by Lynna Sutherland
‘Tis the season! Pinterest, email newsletters, and blogs everywhere are full of gift ideas and wish lists for chlidren. Some folks prefer handmade gifts and some folks would rather shop online. But I have a different kind of wish list to suggest.
At the coming of the Messiah, the angels wished one thing for those who were an audience to their message.
“Glory to God in the highest, and on earth peace among those with whom he is pleased” ~ Luke 2:14 (ESV).
You don’t have to skip Black Friday, or stow away the wrapping paper, but here are three ways you can bless your children with gifts of peace this holiday season.
The Benefit of the Doubt
Last week I read a hilarious post full of examples of actual answers that children gave on tests or worksheets. On a math test, one student was asked to name some shapes. He chose “Sam,” “Bob,” “Ted,” and “Harry”. Another student was asked to tell the difference between 6 and 8. She said that 8 was more curvy and 6 was more like a loop. I was literally in tears laughing as I read these precious responses.
It reminded me, however, of how often children truly do not have all the information we think they have, understand what is expected of them, or see the world as we do. The “Love Passage” in I Corinthians 13 says that love “believes all things, hopes all things.” The verse isn’t calling us to naive gullibility. But it is calling us to take a risk.
If you believe your child’s innocence and it turns out he is hiding false motives, you’ll almost certainly be made aware of it by and by. But if you let him know that you distrust his intentions, and you are wrong, you’ve causes some damage that will take time to repair. If you’re anything like me, it isn’t simply that the best gift you can give your children is the benefit of the doubt. Sometimes you need to insert an element of doubt that might not otherwise be there, but should be!
The Other Perspective
Every child is unique. Personalities differ. In our household, we seem to have two main varieties. It’s tempting, sometimes, to think of the “easier” children and the more “difficult” children. But our children need us to see, and to reflect back to them, that every personality or character trait has a set of corresponding strengths and weaknesses.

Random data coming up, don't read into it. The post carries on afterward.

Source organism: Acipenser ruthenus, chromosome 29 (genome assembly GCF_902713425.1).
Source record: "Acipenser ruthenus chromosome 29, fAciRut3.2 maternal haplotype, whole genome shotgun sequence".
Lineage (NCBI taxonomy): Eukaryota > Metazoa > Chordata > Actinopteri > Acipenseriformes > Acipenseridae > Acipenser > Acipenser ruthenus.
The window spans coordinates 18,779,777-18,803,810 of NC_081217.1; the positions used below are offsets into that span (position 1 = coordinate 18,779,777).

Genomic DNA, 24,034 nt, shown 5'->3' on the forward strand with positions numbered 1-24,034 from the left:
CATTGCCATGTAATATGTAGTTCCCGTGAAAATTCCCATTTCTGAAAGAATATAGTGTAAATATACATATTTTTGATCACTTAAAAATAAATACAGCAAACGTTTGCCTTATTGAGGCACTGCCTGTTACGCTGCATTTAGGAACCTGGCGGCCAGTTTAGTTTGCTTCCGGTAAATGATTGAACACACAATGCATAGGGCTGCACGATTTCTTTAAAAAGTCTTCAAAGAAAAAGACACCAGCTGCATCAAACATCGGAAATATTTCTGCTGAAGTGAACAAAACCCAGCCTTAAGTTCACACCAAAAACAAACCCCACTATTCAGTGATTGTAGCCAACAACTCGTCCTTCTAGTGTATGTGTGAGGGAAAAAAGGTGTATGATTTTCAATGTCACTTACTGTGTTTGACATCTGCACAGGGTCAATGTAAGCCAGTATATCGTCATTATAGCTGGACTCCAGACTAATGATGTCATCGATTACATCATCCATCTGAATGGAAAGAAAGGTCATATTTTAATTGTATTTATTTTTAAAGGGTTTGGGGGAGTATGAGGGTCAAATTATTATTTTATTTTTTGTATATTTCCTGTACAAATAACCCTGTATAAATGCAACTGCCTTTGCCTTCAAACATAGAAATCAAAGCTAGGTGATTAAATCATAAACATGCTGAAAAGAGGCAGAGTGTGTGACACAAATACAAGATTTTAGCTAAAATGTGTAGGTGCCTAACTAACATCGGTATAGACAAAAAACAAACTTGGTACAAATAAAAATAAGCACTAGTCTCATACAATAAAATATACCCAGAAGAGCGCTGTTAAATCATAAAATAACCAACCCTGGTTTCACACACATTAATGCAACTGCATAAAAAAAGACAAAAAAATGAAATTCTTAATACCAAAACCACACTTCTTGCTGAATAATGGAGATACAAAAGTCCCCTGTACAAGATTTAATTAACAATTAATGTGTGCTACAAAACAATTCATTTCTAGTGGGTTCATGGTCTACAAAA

In our home, some of our children are more relaxed, laid back, and easygoing. When the schedule changes, they roll with it. If something messes up their plans, the adapt their plans. But the flip side of that easygoing flexibility is that they tend to be slow-moving and easily distractible.Those children take the longest to complete school work or get ready to leave the house.
On the other hand, those children who tend to be more emotionally volatile and to react negatively when their plans are interrupted are also those who have big dreams and plans to pursue! They are passionate about their ideas and will overcome obstacles to reach their goals. They are self-motivated workers and learners.
Often what makes one child seem “easy” and other one “difficult” isn’t the child so much as it is us. Perhaps one child is more of a challenge for you because they differ from you, and it is harder for you to see life from their perspective. Or, perhaps they are so similar to you that you butt heads often or are most distressed to see your flaws surface in your child. Give your children the gift of acknowledging and reflecting back to them what is beautiful about every aspect of their God-given gifts and character traits.
A Buffer from Outside Pressures
As adults, we face a world of pressures. The expectations of society, friends, and family—and even our own inner voice—can weigh heavily on us. Without even intending to, we can download that pressure onto our children in the way we interact with them and deal with their struggles.
Imagine that you are in Target when one of your children throws a temper tantrum. Yes, there is a problem that needs to be addressed. Your child needs you, his parent, to help him with this struggle. As difficult as it is, the best thing that you can do in that moment is to be a buffer between him and the pressures you are feeling.
Perhaps other shoppers are staring. Perhaps the voice inside your head is saying, “You’re such a failure as a mom!” Those are challenging issues to wrestle through. But as an adult, you can give your child the gift of protecting him from those pressures which, frankly, are irrelevant to him and his needs in that moment. Sling that burden behind your back and turn your face to your child. Stand between him and those pressures, and interact with him simply on the basis of his needs in that given situation.
Peace Is a Labor of Love
All throughout the season, we see lovely, sparkly, script lettering proclaiming, “Peace.” But peace doesn’t come on a dessert tray or wrapped in shiny paper. It takes great effort and perseverance. Just check out the verbs in these verses:
“Seek peace and pursue it” (Psalm 34:14b ESV).
“Strive for peace with everyone” (Hebrews 12:14a ESV).
Seeking, pursuing, and striving for peace are indeed weighty—and even sometimes fearful—tasks. But remember what the angels also said:
“Fear not, for behold, I bring you good news of great joy that will be for all the people. For unto you is born this day in the city of David a Savior who is Christ the Lord” ~ Luke 2:10-11 (ESV).
Bio: Lynna Sutherland blogs at Homeschooling Without Training Wheels, where she loves to remind moms (and herself!) of the freedom and flexibility that come with homeschooling! Lynna and her husband have seven children. The motto of their homeschool is “Wisdom Is the Principal Thing” from Proverbs 4:7. You can follow Lynna on Instagram, Facebook, Pinterest, Twitter, and Periscope.
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